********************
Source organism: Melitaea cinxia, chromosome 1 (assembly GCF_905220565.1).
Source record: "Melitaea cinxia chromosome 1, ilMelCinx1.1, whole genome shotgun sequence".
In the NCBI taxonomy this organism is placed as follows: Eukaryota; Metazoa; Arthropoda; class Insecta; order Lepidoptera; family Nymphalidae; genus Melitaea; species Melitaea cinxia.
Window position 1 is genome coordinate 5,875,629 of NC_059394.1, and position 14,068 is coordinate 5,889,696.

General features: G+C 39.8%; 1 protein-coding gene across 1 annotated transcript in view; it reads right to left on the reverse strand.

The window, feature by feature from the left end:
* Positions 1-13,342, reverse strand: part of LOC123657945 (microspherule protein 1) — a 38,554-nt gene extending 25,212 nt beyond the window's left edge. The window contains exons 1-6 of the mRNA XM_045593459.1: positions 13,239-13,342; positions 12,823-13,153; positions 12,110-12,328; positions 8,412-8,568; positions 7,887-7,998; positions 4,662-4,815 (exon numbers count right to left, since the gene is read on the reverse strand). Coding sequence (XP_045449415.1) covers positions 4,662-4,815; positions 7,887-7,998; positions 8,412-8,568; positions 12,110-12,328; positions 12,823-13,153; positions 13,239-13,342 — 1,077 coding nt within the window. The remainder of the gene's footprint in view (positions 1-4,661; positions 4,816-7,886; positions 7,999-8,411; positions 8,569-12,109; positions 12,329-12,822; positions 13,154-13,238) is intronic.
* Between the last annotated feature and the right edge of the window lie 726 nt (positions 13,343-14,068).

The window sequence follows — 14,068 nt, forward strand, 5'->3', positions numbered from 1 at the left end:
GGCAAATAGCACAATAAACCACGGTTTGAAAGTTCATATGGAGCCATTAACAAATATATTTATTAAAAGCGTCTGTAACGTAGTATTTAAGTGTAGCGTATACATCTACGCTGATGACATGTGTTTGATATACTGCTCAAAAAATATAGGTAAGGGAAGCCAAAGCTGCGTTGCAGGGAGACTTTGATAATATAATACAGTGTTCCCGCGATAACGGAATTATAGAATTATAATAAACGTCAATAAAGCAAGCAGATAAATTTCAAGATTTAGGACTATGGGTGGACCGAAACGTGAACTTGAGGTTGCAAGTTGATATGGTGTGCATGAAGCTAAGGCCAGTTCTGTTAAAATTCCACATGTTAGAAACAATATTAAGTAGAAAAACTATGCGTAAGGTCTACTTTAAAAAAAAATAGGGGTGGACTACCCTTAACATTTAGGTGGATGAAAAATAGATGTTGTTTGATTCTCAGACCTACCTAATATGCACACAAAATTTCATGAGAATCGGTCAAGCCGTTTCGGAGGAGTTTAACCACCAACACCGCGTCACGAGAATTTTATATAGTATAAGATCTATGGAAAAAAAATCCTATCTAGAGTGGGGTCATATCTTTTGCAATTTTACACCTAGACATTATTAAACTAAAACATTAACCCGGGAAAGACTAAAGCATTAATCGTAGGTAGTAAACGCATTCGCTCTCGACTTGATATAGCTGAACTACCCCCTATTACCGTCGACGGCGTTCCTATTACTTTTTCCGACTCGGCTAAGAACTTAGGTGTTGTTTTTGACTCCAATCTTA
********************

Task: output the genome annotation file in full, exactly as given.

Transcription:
Source organism: Melitaea cinxia, chromosome 1 (assembly GCF_905220565.1).
Source record: "Melitaea cinxia chromosome 1, ilMelCinx1.1, whole genome shotgun sequence".
In the NCBI taxonomy this organism is placed as follows: Eukaryota; Metazoa; Arthropoda; class Insecta; order Lepidoptera; family Nymphalidae; genus Melitaea; species Melitaea cinxia.
Window position 1 is genome coordinate 5,875,629 of NC_059394.1, and position 14,068 is coordinate 5,889,696.

General features: G+C 39.8%; 1 protein-coding gene across 1 annotated transcript in view; it reads right to left on the reverse strand.

The window, feature by feature from the left end:
* Positions 1-13,342, reverse strand: part of LOC123657945 (microspherule protein 1) — a 38,554-nt gene extending 25,212 nt beyond the window's left edge. The window contains exons 1-6 of the mRNA XM_045593459.1: positions 13,239-13,342; positions 12,823-13,153; positions 12,110-12,328; positions 8,412-8,568; positions 7,887-7,998; positions 4,662-4,815 (exon numbers count right to left, since the gene is read on the reverse strand). Coding sequence (XP_045449415.1) covers positions 4,662-4,815; positions 7,887-7,998; positions 8,412-8,568; positions 12,110-12,328; positions 12,823-13,153; positions 13,239-13,342 — 1,077 coding nt within the window. The remainder of the gene's footprint in view (positions 1-4,661; positions 4,816-7,886; positions 7,999-8,411; positions 8,569-12,109; positions 12,329-12,822; positions 13,154-13,238) is intronic.
* Between the last annotated feature and the right edge of the window lie 726 nt (positions 13,343-14,068).

The window sequence follows — 14,068 nt, forward strand, 5'->3', positions numbered from 1 at the left end:
GGCAAATAGCACAATAAACCACGGTTTGAAAGTTCATATGGAGCCATTAACAAATATATTTATTAAAAGCGTCTGTAACGTAGTATTTAAGTGTAGCGTATACATCTACGCTGATGACATGTGTTTGATATACTGCTCAAAAAATATAGGTAAGGGAAGCCAAAGCTGCGTTGCAGGGAGACTTTGATAATATAATACAGTGTTCCCGCGATAACGGAATTATAGAATTATAATAAACGTCAATAAAGCAAGCAGATAAATTTCAAGATTTAGGACTATGGGTGGACCGAAACGTGAACTTGAGGTTGCAAGTTGATATGGTGTGCATGAAGCTAAGGCCAGTTCTGTTAAAATTCCACATGTTAGAAACAATATTAAGTAGAAAAACTATGCGTAAGGTCTACTTTAAAAAAAAATAGGGGTGGACTACCCTTAACATTTAGGTGGATGAAAAATAGATGTTGTTTGATTCTCAGACCTACCTAATATGCACACAAAATTTCATGAGAATCGGTCAAGCCGTTTCGGAGGAGTTTAACCACCAACACCGCGTCACGAGAATTTTATATAGTATAAGATCTATGGAAAAAAAATCCTATCTAGAGTGGGGTCATATCTTTTGCAATTTTACACCTAGACATTATTAAACTAAAACATTAACCCGGGAAAGACTAAAGCATTAATCGTAGGTAGTAAACGCATTCGCTCTCGACTTGATATAGCTGAACTACCCCCTATTACCGTCGACGGCGTTCCTATTACTTTTTCCGACTCGGCTAAGAACTTAGGTGTTGTTTTTGACTCCAATCTTA